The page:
All LANs and MANs consist of collections of devices that must share the network’s transmission capacity. Some means of controlling access to the transmission medium is needed to provide for an orderly and efficient use of that capacity. This is the function of a medium access control (MAC) protocol. We begin this section with an overview of medium access control techniques, then examine the most important MAC protocols.
The key parameters in any medium access control technique are where and how. Where refers to whether control is exercised in a centralized or distributed fashion.
In a centralized scheme, a controller is designated that has the authority to grant access to the network. A station wishing to transmit must wait until it receives permission from the controller.
In a decentralized network, the stations collectively perform a medium access control function to dynamically determine the order in which stations transmit.
A centralized scheme has certain advantages, including
The principal disadvantages of a centralized scheme are
The pros and cons of distributed schemes are mirror images of the points made above.
The second parameter, how, is constrained by the topology and is a trade-off among competing factors, including cost, performance, and complexity. In general, we can categorize access control techniques as being either synchronous or asynchronous.
With synchronous techniques, a specific capacity is dedicated to a connection. This is the same approach used in circuit switching, frequency-division multiplexing (FDM), and synchronous time-division multiplexing (TDM). Such techniques are generally not optimal in LANs and MANs because the needs of the stations are unpredictable. It is preferable to be able to allocate capacity in an asynchronous (dynamic) fashion, more or less in response to immediate demand. The asynchronous approach can be further subdivided into three categories: round robin, reservation, and contention.
With round robin, each station in turn is given the opportunity to transmit. During that opportunity, the station may decline to transmit or may transmit subject to a specified upper bound, usually expressed as a maximum amount of data transmitted or time for this opportunity. In any case, the station, when it is finished, relinquishes its turn, and the right to transmit passes to the next station in logical sequence. Control of sequence may be centralized or distributed.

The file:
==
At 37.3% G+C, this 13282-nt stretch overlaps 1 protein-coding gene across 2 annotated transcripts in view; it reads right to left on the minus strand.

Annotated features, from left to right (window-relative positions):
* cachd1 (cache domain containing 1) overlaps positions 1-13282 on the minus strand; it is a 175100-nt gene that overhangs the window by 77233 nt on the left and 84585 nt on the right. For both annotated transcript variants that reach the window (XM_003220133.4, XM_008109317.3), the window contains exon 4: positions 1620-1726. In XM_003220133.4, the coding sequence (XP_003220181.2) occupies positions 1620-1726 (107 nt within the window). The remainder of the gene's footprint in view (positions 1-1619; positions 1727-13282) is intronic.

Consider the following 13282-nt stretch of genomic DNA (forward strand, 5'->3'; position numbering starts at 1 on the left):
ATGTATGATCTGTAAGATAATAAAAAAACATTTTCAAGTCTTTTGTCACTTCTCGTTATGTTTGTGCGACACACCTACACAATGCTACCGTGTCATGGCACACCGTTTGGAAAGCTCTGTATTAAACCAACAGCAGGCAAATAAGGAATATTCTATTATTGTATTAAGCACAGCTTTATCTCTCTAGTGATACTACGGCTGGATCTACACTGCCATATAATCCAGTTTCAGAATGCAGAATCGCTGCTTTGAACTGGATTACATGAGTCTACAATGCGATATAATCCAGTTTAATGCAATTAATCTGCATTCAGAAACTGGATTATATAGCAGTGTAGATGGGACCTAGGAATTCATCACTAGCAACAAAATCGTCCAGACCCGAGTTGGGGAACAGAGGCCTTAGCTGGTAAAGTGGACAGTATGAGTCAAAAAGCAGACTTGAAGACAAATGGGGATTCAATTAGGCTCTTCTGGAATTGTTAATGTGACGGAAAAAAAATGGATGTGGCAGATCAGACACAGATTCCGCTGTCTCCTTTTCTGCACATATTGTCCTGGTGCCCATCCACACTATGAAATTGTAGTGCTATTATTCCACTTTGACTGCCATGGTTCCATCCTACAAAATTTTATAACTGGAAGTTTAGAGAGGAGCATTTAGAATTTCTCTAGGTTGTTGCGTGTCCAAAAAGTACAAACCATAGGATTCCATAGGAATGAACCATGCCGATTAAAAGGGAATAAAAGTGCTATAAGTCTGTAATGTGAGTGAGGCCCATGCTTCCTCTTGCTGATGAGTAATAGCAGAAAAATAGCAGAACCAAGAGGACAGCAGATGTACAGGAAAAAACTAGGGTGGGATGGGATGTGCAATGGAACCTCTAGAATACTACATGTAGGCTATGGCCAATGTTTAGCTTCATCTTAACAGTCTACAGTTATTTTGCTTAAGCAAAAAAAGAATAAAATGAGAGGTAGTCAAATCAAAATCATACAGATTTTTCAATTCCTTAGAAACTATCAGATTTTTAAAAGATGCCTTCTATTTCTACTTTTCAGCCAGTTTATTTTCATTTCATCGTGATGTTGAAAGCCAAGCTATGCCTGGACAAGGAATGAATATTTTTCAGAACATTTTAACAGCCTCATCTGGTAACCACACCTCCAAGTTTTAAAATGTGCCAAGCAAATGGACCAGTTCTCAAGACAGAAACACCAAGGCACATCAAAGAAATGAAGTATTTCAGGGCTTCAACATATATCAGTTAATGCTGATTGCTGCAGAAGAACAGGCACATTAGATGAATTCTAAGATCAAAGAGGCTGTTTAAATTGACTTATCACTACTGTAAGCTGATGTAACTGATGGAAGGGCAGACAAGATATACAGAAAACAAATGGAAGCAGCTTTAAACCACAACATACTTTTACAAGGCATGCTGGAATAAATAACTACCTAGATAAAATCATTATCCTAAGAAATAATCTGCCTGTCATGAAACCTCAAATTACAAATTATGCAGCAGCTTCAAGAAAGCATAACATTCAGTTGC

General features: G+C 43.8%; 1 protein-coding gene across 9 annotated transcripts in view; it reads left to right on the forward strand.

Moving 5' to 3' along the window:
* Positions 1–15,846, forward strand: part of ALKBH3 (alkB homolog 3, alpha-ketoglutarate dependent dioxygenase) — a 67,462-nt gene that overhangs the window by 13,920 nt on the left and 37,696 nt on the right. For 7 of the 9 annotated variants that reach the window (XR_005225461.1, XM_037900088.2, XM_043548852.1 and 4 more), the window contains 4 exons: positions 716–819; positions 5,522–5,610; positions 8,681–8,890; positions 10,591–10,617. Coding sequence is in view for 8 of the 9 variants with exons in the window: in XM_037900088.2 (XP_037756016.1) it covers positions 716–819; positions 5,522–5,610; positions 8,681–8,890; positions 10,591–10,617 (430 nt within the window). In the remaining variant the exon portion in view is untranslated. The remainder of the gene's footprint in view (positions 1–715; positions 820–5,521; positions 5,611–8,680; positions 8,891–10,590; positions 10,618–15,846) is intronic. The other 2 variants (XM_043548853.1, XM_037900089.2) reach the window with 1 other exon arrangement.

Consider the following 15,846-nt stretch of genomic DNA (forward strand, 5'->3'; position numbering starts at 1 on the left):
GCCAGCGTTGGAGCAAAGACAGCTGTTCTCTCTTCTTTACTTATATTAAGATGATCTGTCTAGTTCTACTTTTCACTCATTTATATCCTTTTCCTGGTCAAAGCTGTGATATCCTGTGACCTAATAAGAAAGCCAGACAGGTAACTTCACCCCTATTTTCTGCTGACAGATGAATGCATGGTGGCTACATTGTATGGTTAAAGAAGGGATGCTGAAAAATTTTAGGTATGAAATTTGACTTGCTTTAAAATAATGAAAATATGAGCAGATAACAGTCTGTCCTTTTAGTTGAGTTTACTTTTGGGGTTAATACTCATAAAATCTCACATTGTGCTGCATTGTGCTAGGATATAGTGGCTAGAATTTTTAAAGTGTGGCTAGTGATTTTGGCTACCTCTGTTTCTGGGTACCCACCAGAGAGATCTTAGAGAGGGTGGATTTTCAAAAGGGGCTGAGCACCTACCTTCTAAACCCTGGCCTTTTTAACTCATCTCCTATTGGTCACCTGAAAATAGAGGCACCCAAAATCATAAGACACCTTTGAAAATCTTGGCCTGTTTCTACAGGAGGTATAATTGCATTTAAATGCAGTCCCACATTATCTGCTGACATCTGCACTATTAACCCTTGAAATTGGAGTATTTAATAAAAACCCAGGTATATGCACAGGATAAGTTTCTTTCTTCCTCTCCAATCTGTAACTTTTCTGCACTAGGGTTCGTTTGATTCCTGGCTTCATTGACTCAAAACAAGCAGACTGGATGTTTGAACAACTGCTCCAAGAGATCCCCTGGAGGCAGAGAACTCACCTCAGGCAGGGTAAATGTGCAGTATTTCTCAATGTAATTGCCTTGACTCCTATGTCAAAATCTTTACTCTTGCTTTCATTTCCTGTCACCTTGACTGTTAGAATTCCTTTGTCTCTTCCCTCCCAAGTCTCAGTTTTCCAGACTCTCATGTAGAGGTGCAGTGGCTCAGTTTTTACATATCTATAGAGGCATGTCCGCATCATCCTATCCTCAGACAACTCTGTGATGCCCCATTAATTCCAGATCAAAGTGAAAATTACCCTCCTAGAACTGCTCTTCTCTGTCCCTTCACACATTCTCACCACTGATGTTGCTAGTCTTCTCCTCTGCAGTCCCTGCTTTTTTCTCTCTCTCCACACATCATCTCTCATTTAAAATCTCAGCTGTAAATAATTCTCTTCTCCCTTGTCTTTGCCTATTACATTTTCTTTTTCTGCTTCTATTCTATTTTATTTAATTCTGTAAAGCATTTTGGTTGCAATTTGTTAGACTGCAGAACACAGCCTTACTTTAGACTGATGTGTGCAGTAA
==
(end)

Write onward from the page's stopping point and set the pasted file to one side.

When many stations have data to transmit over an extended period of time, round robin techniques can be very efficient. If only a few stations have data to transmit over an extended period of time, then there is a considerable overhead in passing the turn from station to station, since most of the stations will not transmit but simply pass their turns. Under such circumstances other techniques may be preferable, largely depending on whether the data traffic has a stream or bursty characteristic. Stream traffic is characterized by lengthy and fairly continuous transmissions; examples are voice communication and bulk file transfer. Bursty traffic is characterized by short, sporadic transmission; interactive terminal-host traffic fits this description.
For stream traffic, reservation techniques are well suited. In general, for these techniques, time on the medium is divided into slots, much as with synchronous TDM. A station wishing to transmit reserves future slots for its use. Again, reservations may be made in a centralized or distributed fashion.
For bursty traffic, contention techniques are usually appropriate. With these techniques, no control is exercised to determine whose turn it is; all stations contend for time in a way that can be, as we shall see, rather rough and tumble. These techniques are distributed in nature. Their principal advantage is that they are simple to implement and, under light to moderate load, efficient. For some of these techniques, however, performance tends to collapse under heavy load.
The discussion above has been somewhat abstract and should become clearer as specific techniques are discussed further.
Some of the standard medium access control techniques are:
|CSMA/ CD (IEEE 802.3)||A Contention technique|
|Token Bus (IEEE 802.4)||A Round Robin technique|
|Token Ring (IEEE 802.5)||A Round Robin technique|
|DQDB (IEEE 802.6)||A Reservation technique|
Rajeev Kumar is the primary author of How2Lab. He is a B.Tech. from IIT Kanpur with several years of experience in IT education and Software development. He has taught a wide spectrum of people including fresh young talents, students of premier engineering colleges & management institutes, and IT professionals.
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